Prominent in many great archival collections, wax seals are undergoing deterioration, in the form of white blooms which obscure the surface of the seal. Plain wax seems to form blooms more readily that pigmented wax. While this does have a physico-chemical basis, is there a role for biology, given the biocidal properties of many of the pigments?

As well as preserving legal transactions, wax seals and other wax objects have the potential to be a dated biomolecular archive of the bee and hive microbiomes. The information gained through this project (types and abundance of pathogens and commensals) can be cross referenced against modern bee microbiome data. This will provide a valuable insight as to why bees today are in decline, putting food production and therefore people at risk. Monocultures, fewer fallow crops and artificial fertilisers have resulted in reduced floral diversity and increased foraging distances for bees. Other stressors are pesticides, (notably neonicotinoids) and pests and pathogens such as the Varroa mite have increased levels of mortality. The decline in bees - which today are trucked from crop to crop on articulated lorries as peripatetic pollinators - has heightened our awareness of their value to ecosystems. In 2005, bees worldwide were estimated to yield a €153 billion in ecosystem services, pollinating 30% of food crops in Western Europe. Knowledge regarding the metagenomes of ancient hives may prove useful in the management and salvation of Apis mellifera.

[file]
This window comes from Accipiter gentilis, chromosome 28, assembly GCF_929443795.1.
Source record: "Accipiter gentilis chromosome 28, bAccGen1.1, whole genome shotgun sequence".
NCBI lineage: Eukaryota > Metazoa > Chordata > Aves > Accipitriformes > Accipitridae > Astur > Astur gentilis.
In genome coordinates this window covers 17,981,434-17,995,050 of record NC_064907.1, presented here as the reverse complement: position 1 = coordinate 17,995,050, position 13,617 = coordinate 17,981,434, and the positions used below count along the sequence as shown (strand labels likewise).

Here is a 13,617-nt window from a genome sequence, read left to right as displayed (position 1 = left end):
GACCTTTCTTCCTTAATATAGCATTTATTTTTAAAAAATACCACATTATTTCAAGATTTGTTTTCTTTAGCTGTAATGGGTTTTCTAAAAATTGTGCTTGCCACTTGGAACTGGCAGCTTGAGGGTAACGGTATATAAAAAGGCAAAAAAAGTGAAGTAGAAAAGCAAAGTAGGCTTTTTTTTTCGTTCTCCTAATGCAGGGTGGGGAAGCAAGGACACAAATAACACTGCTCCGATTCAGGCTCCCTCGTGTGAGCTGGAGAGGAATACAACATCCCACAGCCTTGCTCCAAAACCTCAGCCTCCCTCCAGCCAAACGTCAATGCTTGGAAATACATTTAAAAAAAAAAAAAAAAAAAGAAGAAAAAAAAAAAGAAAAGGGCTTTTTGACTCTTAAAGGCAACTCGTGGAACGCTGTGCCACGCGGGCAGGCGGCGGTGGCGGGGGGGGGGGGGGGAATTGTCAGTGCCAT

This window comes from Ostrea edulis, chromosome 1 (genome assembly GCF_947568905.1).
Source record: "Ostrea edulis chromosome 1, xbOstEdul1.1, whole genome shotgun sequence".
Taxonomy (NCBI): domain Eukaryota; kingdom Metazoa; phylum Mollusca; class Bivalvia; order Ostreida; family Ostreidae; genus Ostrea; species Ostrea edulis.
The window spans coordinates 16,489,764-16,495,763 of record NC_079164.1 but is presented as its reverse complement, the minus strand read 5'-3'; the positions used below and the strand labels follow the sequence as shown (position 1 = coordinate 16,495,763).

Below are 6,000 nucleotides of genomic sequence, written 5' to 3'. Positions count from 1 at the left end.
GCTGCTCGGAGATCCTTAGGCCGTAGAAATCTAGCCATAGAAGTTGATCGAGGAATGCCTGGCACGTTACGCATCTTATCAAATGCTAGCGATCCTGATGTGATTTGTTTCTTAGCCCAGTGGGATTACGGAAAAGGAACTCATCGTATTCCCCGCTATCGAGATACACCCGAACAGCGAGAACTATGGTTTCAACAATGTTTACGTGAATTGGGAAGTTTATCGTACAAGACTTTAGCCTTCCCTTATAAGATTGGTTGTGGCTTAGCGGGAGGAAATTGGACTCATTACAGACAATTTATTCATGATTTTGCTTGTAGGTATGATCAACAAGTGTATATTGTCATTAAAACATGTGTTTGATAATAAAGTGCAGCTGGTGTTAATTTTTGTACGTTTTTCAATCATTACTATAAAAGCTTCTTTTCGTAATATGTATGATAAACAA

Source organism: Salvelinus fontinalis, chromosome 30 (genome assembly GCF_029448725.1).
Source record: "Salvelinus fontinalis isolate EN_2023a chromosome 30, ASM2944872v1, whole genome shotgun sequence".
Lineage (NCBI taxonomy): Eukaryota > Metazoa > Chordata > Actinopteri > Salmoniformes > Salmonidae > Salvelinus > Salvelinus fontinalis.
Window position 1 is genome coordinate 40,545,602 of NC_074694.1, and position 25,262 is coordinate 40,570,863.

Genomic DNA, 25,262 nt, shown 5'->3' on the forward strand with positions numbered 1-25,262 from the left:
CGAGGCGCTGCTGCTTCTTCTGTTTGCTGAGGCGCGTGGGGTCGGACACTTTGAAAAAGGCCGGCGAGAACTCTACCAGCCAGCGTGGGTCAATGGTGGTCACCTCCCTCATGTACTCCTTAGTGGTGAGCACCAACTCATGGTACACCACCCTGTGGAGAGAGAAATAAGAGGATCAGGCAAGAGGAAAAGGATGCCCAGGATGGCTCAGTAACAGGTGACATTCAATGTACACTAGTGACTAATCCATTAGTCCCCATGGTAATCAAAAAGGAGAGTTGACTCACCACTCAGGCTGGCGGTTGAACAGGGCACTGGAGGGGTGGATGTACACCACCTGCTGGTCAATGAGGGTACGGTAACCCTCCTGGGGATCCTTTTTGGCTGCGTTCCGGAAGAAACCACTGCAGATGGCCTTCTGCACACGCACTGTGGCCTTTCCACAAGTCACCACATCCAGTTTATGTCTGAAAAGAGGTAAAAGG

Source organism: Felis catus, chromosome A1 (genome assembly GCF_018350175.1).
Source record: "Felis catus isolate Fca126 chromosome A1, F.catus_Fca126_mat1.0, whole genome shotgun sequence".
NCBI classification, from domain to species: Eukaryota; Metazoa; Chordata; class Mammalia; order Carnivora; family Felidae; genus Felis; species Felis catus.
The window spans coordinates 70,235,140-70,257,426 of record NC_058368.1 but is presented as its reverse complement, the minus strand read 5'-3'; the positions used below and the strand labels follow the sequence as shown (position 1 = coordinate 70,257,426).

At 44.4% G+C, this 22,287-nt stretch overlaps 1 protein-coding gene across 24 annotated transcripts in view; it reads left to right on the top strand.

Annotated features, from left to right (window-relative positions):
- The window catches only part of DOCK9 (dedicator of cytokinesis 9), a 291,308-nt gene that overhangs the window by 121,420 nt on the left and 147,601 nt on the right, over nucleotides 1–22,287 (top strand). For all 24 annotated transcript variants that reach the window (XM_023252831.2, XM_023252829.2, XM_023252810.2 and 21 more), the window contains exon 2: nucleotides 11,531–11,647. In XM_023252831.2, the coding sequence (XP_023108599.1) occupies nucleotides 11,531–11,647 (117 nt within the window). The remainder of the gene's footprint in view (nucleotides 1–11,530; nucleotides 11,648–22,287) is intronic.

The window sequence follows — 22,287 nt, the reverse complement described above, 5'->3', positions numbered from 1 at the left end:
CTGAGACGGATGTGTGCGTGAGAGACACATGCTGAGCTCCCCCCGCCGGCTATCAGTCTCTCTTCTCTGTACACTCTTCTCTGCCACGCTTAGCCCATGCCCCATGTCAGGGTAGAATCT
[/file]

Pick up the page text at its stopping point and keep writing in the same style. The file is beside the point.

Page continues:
In addition, there is a curious obsession with the idea that we should recover the genomes of famous people. Many sculptors worked in beeswax and it has previously been demonstrated that it is possible to source the beeswax and therefore provide some degree of authentication by examining the distribution of pollen as it relates to time and place.